OBJECTIVES. Pediatricians are in an ideal position to screen parents of their patients for alcohol use. The objective of this study was to assess parents’ preferences regarding screening and intervention for parental alcohol use during pediatric office visits for their children.

METHODS. A descriptive multicenter study that used 3 pediatric primary care clinic sites (rural, urban, suburban) was conducted between June 2004 and December 2006. Participants were a convenience sample of consecutively recruited parents who brought children for medical care. Parents completed an anonymous questionnaire that contained demographics; 2 alcohol-screening tests (TWEAK and Alcohol Use Disorders Identification Test); and items that assessed preferences for who should perform alcohol-screening, acceptance of screening, and preferred interventions if the screening result was positive.

RESULTS. A total of 929 of 1028 eligible parents agreed to participate, and 879 of 929 completed surveys that yielded sufficient data for analysis. Most participants were mothers. A total of 101 of 879 parents screened positive on either the TWEAK or the Alcohol Use Disorders Identification Test. Parents with a negative alcohol screen (alcohol-negative) were more likely than parents with a positive alcohol screen (alcohol-positive) to report that they would agree to being asked about their alcohol use. There were no significant differences in preferences within alcohol-positive and alcohol-negative groups for screening by the pediatrician or computer-based questionnaire. Most preferred interventions for the alcohol-positive group were for the pediatrician to initiate additional discussion about drinking and its effect on their child, give educational materials about alcoholism, and refer for evaluation and treatment. Alcohol-positive men were more accepting than alcohol-positive women of having no intervention.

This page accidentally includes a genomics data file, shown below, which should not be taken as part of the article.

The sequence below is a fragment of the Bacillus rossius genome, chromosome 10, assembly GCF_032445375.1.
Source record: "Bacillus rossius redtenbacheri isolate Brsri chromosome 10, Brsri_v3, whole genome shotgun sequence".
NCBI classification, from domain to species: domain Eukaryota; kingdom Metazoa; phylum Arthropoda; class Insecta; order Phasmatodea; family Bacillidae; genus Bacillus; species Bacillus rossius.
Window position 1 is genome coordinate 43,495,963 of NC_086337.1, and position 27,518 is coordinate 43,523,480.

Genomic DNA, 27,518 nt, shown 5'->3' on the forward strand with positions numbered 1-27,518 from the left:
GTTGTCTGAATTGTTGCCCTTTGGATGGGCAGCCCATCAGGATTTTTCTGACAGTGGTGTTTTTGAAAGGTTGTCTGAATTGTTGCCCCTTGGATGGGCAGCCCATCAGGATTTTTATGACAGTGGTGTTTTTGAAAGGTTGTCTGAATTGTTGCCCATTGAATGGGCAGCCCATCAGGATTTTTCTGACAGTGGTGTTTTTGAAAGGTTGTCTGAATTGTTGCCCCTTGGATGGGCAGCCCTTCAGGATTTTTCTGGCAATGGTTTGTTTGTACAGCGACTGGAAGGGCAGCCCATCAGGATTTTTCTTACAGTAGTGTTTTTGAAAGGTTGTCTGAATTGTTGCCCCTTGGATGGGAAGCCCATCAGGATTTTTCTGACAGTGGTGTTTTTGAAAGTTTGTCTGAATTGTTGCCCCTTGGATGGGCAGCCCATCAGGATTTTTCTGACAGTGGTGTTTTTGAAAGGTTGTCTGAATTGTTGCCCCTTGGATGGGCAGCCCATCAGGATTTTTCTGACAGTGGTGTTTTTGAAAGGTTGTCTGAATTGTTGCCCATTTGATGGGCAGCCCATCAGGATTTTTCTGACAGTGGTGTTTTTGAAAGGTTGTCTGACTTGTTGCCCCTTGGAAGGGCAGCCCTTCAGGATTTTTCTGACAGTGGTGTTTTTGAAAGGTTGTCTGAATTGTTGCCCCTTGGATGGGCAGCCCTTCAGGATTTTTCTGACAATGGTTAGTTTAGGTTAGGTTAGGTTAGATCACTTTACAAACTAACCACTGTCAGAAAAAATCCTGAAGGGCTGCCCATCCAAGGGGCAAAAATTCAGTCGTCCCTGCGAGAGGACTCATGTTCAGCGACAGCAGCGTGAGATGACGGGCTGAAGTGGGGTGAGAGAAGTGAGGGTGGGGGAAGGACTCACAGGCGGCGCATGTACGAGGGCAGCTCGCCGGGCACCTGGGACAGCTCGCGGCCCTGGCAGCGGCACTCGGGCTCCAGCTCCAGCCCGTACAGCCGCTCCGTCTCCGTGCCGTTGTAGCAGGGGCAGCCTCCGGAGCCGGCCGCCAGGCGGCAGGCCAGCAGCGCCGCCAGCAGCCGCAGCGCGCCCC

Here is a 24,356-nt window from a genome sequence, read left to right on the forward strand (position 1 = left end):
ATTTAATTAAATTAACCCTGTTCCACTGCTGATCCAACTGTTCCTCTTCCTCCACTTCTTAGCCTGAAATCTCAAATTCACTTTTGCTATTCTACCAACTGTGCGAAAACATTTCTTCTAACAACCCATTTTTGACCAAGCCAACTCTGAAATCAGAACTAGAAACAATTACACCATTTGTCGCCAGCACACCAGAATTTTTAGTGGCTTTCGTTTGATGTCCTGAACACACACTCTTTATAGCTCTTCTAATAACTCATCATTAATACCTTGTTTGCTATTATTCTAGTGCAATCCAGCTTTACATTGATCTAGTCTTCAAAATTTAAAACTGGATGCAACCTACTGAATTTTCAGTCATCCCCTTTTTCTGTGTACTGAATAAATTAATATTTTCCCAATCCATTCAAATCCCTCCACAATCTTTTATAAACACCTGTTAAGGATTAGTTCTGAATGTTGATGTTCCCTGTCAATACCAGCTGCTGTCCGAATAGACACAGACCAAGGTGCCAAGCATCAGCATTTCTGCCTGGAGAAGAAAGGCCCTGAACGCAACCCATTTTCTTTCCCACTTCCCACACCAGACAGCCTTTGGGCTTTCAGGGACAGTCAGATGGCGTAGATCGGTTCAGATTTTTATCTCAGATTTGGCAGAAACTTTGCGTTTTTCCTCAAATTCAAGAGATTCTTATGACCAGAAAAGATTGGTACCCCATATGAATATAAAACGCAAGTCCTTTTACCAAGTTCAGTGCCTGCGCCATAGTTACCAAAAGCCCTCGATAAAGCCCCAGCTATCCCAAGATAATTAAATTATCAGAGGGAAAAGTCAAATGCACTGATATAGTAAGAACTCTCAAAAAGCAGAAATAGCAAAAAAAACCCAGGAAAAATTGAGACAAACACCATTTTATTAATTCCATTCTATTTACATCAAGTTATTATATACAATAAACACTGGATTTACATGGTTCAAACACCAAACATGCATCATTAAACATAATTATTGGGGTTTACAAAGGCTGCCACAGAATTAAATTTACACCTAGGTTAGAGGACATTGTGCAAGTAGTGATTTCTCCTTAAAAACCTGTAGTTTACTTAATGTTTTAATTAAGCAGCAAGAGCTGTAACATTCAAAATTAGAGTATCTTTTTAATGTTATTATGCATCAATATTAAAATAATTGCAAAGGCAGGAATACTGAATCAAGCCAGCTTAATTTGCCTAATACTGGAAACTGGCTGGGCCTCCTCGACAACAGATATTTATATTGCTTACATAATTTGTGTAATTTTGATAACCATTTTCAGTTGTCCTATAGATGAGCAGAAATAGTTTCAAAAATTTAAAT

CONCLUSIONS. A majority of parents would agree to being screened for alcohol problems in the pediatric office. Regardless of their alcohol screen status, parents are accepting of being screened by the pediatrician, a computer-based questionnaire, or a paper-and-pencil survey. Parents who screen positive prefer that the pediatrician discuss the problem further with them and present options for referral.

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